The following review comes to us from guest blogger Peter Getty. Peter has a history in the music business that includes singing and songwriting as well as being the founder of the boutique record label Emperor Norton. More information about Peter can be found in the author credits at the bottom of this article.
With the release of their 2009 self-titled album, The Pains of Being Pure at Heart were hailed as a noise-pop nostalgic throwback to the care-free, alt-rock 90s. Their third album, Days of Abandon, marks a turning point for the band, marked by maturing songwriting, a cleaner sound, and a shedding of the youthful whimsy that set them apart in the first place.
The saccharine vocals are still there, and upbeat tracks like “Simple and Sure” are still very much the old Pains. What’s different is the deeper level of craftsmanship here. No longer wearing naïveté as a badge (whether intentionally or not), frontman Kip Berman has evolved the production of his sound to include more dimension and richness. ‘Beautiful You’ may be the best example of this, with a soft choral melody over guitar pop that is at once nuanced and at full bloom, tender yet strong. It’s hard to imagine this effect being possible on their last two albums.
There’s more ambition here, and it pays off. On “Life After Life”, horn arrangements and angular melodies strike an imaginative balance against Berman’s aesthetic of guitar-centric pop. Skillfully executed, tracks like this never fall victim to the bombast of their alt-nostalgia contemporaries…or of their second album.
Berman’s songwriting is more canny here as well. “Coral Gold” is at once drunk on romance and a sober expression of love unrequited. “Coming down to where I’m found / your silent vows / steal the life from me.” Berman seems more than ever a songwriter who is reconciling his heartbreak, not just communicating it with starry eyes.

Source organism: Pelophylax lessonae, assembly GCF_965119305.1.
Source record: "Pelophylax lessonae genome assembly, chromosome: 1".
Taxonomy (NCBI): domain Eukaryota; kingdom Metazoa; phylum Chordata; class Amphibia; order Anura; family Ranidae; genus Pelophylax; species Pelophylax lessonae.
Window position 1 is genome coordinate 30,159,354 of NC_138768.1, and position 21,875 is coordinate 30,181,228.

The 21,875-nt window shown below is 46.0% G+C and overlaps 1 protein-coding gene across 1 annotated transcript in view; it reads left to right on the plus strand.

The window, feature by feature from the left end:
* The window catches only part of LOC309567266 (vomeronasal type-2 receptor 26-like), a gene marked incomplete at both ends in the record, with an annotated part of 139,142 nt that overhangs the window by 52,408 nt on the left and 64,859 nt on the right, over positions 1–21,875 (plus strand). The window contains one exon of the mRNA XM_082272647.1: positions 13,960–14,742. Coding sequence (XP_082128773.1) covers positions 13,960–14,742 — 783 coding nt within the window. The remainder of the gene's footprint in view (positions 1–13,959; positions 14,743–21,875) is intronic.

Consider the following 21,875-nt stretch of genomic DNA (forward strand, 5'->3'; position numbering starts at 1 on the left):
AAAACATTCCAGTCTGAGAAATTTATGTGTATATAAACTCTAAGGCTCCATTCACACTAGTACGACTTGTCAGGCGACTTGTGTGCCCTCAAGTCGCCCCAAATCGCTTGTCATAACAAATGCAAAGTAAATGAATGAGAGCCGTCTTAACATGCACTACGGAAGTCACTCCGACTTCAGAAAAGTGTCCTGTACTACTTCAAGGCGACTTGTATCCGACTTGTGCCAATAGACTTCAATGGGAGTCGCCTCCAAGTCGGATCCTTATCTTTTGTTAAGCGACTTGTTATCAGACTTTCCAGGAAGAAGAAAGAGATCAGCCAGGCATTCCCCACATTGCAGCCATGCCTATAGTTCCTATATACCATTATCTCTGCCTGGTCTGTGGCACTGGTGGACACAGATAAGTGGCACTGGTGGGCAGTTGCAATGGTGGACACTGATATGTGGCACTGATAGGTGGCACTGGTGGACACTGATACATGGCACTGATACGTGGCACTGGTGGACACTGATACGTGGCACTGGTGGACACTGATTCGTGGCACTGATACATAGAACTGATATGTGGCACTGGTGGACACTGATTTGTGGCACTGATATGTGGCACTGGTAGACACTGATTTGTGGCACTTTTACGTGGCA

On the flip side, however, something may have been lost amidst all this evolution. Tracks like “Euridice” and “Art Smock” are so refined, they seem to lack the same raw heart that makes their earlier work so dynamic. While not necessarily sterile, there is a loss of the visceral here. Berman’s heart-pounding intensity is no longer the engine of his work, partially abandoned. Is this new sophistication is worth the loss?
What is gained here is more reflection, more grace, more subtlety. Berman is getting closer to finding himself as a songwriter, so Pains fans may do well to get on board with this finer-tuned version of the band. Less thrilling though it may be, this is also Berman’s most personal record to date, and certainly his most self-assured. Perhaps this will serve as a kind of recalibration, seeing the Pains through to something much more than their buzz band beginnings.
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